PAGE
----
Natural psychedelic advocacy group Decriminalize Nature released a working plan for peyote conservation on Wednesday, standing by members of Native American Churches and Federally Recognized Tribes, and expressing solidarity in their demand to allow cultivation of the cactus.
“Decriminalize Nature advocates that Cultivation of Peyote by members of Federally Recognized Tribes and Native American Churches should be immediately decriminalized and removed from DEA oversight and regulations, increasing the ability of tribes and churches to choose this means of decreasing demand on the limited natural habitats,” DN writes in its resolution.
The measure comes as a response to an open letter by the Indigenous Peyote Conservation Initiative (IPCI) Committee released last week, addressing the ongoing psychedelic movement across the country.
In their open letter, IPCI asked groups leading the psychedelics movement in the U.S. to exclude peyote from their decriminalization resolutions.
“This is not due to opposition to decriminalization efforts in general, but because there is an entire conservation strategy already underway,” IPCI Committee writes. “It is important this effort not be interrupted or diluted. Individual, state, or local decriminalization efforts that include peyote can be disruptive to the nationwide strategy driven by Native American people to protect, conserve, and ensure the spiritual and ecological sustainability of peyote.”
Peyote cacti grow naturally in South Texas alongside the Mexican border. Following an amendment to the American Indian Religious Freedom Act in the 1990s, the legal extraction of peyote was exclusively allowed to Native American Churches (NAC), as it constitutes an integral part of their rituals.
Since then, peyote harvesting has grown exponentially, and is now providing for an estimated 500,000 NAC members throughout the United States. While Texas is where most NACs across the country seek the sacrament, the cultivation of peyote, even for religious purposes, is prohibited in the state and other areas that are suitable for its growth. In the wild, it takes between 7-12 years for the cactus to grow and produce the peyote button, which is too slow to meet the growing demand and inadequate to maintain sufficient stock for the future.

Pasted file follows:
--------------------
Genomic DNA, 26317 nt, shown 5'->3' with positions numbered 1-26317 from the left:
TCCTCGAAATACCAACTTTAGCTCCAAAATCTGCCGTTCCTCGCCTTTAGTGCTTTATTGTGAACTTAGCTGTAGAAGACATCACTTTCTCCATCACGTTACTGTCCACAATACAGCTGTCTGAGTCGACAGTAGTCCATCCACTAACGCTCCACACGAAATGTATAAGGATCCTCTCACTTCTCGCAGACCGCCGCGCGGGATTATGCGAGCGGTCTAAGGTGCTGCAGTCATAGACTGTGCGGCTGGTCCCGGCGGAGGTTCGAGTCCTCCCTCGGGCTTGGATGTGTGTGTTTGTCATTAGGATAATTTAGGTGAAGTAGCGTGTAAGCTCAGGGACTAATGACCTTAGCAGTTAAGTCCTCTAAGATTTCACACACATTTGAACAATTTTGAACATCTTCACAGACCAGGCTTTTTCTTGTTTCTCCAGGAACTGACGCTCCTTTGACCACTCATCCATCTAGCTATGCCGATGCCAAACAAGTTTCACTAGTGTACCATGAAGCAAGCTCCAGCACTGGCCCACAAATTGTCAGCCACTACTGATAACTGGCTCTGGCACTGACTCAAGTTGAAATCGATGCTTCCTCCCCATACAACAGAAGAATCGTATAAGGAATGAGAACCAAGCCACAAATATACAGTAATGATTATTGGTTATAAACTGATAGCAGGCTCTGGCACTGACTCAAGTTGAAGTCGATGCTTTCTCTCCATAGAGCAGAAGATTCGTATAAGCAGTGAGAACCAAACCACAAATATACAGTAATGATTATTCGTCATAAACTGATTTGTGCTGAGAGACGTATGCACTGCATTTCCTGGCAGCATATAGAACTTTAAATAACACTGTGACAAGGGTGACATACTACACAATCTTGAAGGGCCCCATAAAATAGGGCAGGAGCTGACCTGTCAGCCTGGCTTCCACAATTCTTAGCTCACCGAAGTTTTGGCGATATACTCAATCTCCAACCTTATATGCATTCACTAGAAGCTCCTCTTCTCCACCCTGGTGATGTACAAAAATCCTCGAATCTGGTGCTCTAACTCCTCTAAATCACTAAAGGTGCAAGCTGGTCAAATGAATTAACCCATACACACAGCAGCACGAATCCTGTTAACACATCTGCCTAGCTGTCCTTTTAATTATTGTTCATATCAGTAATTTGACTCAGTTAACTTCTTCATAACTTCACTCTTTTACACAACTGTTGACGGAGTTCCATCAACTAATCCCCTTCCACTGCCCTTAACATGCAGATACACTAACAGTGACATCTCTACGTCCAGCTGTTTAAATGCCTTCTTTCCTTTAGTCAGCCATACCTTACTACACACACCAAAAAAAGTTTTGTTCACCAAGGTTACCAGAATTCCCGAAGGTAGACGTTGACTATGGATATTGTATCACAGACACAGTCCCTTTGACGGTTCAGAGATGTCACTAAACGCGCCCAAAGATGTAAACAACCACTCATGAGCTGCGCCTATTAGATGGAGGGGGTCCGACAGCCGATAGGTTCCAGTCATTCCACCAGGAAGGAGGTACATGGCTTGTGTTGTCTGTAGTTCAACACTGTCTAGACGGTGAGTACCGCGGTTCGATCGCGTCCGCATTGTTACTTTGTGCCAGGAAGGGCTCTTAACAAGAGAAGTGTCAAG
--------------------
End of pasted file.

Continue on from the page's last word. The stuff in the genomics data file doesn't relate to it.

“Peyote in its natural habitat should be available only for Indigenous communities and poaching should continue to be penalized,” DN says. It further adds, “Decriminalization of Peyote for personal cultivation for non-Indigenous should occur immediately to reduce the demand for the cacti that are extracted from Indigenous sources and habitats for the peyote trade.”
An analysis by Cactus Conservation Institute (CCI), a non-profit organization studying and advocating the preservation of peyote, says that at least 261 greenhouses cultivating peyote would be needed to meet the rising demand.
In recent years, conservation groups have expressed dissatisfaction with activist groups’ efforts, including Decriminalize Nature’s, to decriminalize entheogens, including peyote, en masse. The substance has been dropped from city resolutions following the request by the NAC to preserve it.
“Decriminalize Nature is young—only two and a half years old, so I honor the long trek of IPCI and NCNAC (National Council of Native American Churches) and the many indigenous people of the Americas who have fought for the survival of their traditions and cultures,” Carlos Plazola, Chair of Decriminalize Nature says in his response to the open letter.
DN has been at the forefront of the psychedelic movement, organizing local decriminalization efforts. Beginning with Denver in 2019, at least seven cities— including the capital district of the U.S.— have made entheogens their lowest law enforcement priority.
“From December 2020 to February 2021, we encouraged the formation of a Blue Ribbon Task Force to study ways to save peyote from extinction as part of the CA state-wide effort to decriminalize entheogens. But we understand the IPCI and NCNAC did not support this public process and discouraged its formation,” he says.
Posing a question for clarity, Plazola says, “We are eager to understand why they believed it was not a good idea to bring together indigenous leaders from various tribes in California, the U.S. and Mexico; conservation biologists; leaders of IPCI and NCNAC; policymakers; botanists, biologists, climatologists, and others to openly study ways to ensure peyote does not go extinct, while still honouring indigenous rights and rituals with Peyote.”
California’s Sen. Scott Wiener excluded peyote from his bill proposing to decriminalize psychedelics statewide, citing the religious significance of the plant in Native American spirituality and its “nearly endangered status.”
On that point, CCI raised concerns over excluding the plant from the bill, saying that legal cultivation is necessary for the survival of peyote, and should be included.
Ritika is a Toronto-based reporter. She writes about drug policies and developments in psychedelics.